The Political vs the Personal by
(135 Stories)

Prompted By Assassination

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Looking back on it, it is odd how fragmentary are my memories of the various assassinations that have occurred in my lifetime.

I remember her funeral

I was seven when JFK was shot, but all I remember of the event is my father answering my questions about the riderless horse, backward boots and caisson. Of the shooting itself, or the national wave of grief that followed, I recall nothing.

Of MLK’s murder I can only remember (and that faintly) the riots in nearby New York City, the fear of them happening in Bayonne (they didn’t) and a black friend rescuing me from a group of black kids who were about to pummel me for it.

I remember even less of RFK’s killing, except that he died on my twelfth birthday.

I don’t know why, but the assassination of Anwar Sadat made me particularly sad, maybe because he was the first glimmer of hope, that I can recall, that Arabs and Israelis could make a workable peace.

But assassination is a political act. Regular people just get murdered. Like my college friend Dorothy, who in the Fall of 1975, when I was nineteen, was abducted off a suburban street and later found in a garbage dump in northern NJ. She’d been shot once in the back of her head. The crime was never solved. In North Jersey in the 70s, a lot of women disappeared and were never seen alive again.

The day Dorothy disappeared, she and I met by chance in a corridor and spoke at length about various things; we always could speak easily and freely. I delayed her leaving campus by maybe fifteen minutes. She was taken soon after. I was the last person she spoke to before her abduction.

I remember hearing she had disappeared. I remember the discovery of her body being on the news on Thanksgiving night. I remember being questioned by the detectives. I remember her funeral. And I remember wondering if that fifteen minute delay resulted in her path intersecting with that of her killer.

Profile photo of Dave Ventre Dave Ventre
A hyper-annuated wannabee scientist with a lovely wife and a mountain biking problem.

Tags: Assassination, murder
Characterizations: moving, well written


  1. Betsy Pfau says:

    Dave, your memory fragments about the momentous murders of political figures are less significant than the chilling memory of your friend Dorothy’s murder, just after she left you. I understand how you could wonder if your conversation and delay could have changed her circumstances and perhaps saved her life. What a terrible feeling for you to have to deal with for the rest of your life! I offer condolences, even at this late date.

    • Dave Ventre says:

      College started out badly. In spring of my freshman year, a good friend jokingly told me that if he didn’t come back from spring break, it meant he’d drowned on the whitewater canoe trip he was going on. Which he did. Sophomore year it was Dorothy’s murder, and another close friend fighting cancer (he won). Junior year ended with the shattering debacle of Maria ending our relationship. I was shocked to get out of my senior year alive…and almost didn’t.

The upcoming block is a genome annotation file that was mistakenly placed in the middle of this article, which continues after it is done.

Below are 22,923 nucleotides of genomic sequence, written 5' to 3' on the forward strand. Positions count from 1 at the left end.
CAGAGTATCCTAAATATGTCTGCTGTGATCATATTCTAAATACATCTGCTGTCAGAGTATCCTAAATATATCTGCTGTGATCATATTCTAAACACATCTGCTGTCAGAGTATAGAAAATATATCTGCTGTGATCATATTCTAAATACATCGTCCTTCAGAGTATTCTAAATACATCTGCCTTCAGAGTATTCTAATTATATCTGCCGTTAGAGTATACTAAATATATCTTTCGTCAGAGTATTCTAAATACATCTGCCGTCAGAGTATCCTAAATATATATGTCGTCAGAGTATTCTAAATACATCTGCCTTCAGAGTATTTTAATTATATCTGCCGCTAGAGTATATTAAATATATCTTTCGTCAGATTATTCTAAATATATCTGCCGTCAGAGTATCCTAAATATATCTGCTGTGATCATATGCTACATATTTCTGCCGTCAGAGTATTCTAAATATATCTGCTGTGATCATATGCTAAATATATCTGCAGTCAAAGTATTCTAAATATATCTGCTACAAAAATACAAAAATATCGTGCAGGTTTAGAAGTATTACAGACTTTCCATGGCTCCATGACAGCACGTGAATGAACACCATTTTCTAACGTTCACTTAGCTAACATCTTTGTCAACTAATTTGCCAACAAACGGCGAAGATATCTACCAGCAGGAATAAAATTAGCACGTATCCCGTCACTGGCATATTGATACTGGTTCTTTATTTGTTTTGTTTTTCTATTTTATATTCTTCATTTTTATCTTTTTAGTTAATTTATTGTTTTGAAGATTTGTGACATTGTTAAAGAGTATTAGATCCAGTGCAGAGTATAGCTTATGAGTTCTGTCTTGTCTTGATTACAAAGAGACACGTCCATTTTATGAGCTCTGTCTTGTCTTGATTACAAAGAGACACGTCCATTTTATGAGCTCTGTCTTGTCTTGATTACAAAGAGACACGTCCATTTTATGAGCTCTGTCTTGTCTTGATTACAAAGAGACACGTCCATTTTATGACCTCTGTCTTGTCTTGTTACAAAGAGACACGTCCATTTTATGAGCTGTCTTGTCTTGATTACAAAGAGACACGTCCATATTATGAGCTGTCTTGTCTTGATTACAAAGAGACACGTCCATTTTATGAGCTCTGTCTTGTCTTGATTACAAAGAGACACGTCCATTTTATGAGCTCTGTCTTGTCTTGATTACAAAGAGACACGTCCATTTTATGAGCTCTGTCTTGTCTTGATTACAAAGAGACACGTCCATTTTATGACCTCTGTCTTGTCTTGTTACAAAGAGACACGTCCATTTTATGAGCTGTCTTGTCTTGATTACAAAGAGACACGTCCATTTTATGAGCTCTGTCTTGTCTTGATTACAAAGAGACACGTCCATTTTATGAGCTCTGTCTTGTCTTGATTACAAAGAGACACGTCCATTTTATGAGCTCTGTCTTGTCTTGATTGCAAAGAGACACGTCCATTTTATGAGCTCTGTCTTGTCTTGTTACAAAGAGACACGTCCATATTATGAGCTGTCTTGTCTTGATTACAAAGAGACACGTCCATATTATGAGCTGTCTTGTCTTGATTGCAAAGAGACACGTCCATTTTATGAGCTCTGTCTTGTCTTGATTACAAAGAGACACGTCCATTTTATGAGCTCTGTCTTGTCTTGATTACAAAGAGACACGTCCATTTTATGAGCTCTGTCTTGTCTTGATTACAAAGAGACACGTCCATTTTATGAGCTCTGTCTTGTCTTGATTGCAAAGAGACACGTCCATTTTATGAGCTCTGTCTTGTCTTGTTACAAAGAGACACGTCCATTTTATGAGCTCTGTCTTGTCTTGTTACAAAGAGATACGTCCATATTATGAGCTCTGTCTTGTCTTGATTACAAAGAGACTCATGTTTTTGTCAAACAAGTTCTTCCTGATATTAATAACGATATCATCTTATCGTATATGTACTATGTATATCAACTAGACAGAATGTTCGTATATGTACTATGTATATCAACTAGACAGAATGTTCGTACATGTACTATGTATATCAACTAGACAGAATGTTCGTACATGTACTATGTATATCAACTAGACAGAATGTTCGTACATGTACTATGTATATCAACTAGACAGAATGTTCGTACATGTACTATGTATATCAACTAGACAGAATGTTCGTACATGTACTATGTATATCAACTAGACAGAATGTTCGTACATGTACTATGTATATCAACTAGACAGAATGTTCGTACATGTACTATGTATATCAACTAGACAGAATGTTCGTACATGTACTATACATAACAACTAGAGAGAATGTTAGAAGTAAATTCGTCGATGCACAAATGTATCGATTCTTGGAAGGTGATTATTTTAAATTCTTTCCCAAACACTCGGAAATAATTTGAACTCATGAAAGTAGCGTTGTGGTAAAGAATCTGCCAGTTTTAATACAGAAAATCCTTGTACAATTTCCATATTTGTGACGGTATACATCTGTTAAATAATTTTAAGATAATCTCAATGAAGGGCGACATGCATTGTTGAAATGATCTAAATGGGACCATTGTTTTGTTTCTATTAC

2. John Shutkin says:

    I fuly agree with Betsy, Dave. Your memory of Dorothy’s killing is even more chilling — and obviously more personal — than those of the other, famous people.

    And I do hope you don’t keep questioning yourself about the “what if’s” regarding Dorothy. It it painful and unfair to you. And, as we lawyers will always advise, there are always too many variables in hypotheticals for them to be worth thinking about.

    • Dave Ventre says:

      Thanks, John. I stopped thinking about that long ago. It was always fruitless, and he’d surely just have killed someone else, unknown to me but mourned by another set of friends and family.

      The 70s also brought us the Son of Sam killings. I remember dates being terrified to leave the house. Jersey was a strange place back then….

  3. How awful Dave, and of course you weren’t to blame for your friend’s murder but understandable is your grief and your unmerited but painful sense of guilt.

    I’m reminded of my friend Herb’s fatal car crash many years ago and my disquieting feeling that I may have been the last person to speak to him.
    See my story PIANO MAN.

  4. Jim Willis says:

    When someone we know meets a violent death like your friend Dorothy, a killing does in fact take on a deeply personal meaning, Dave. Your well-written reflection here reminds us all of that and of the fragility of life itself. How many times have each of us looked back on someone’s passing and asked, “What if …”

  5. Laurie Levy says:

    I’m so sorry about the killing of your friend Dorothy. While I grieved over the political assassinations I lived through, I never knew anyone personally who met a violent death. What a traumatic experience to go through at a young age.

  6. Chilling. Well written. THanks.

  7. Khati Hendry says:

    Thanks for your always thoughtful and yet distressing recollections—and so sorry to hear about your friend who was killed. Seems like there are way too many people getting killed pointlessly, whether in mass shootings or turf wars or random mishaps. So much trauma to process and yet try to find a way to carry on. You have been a survivor and have much to share.

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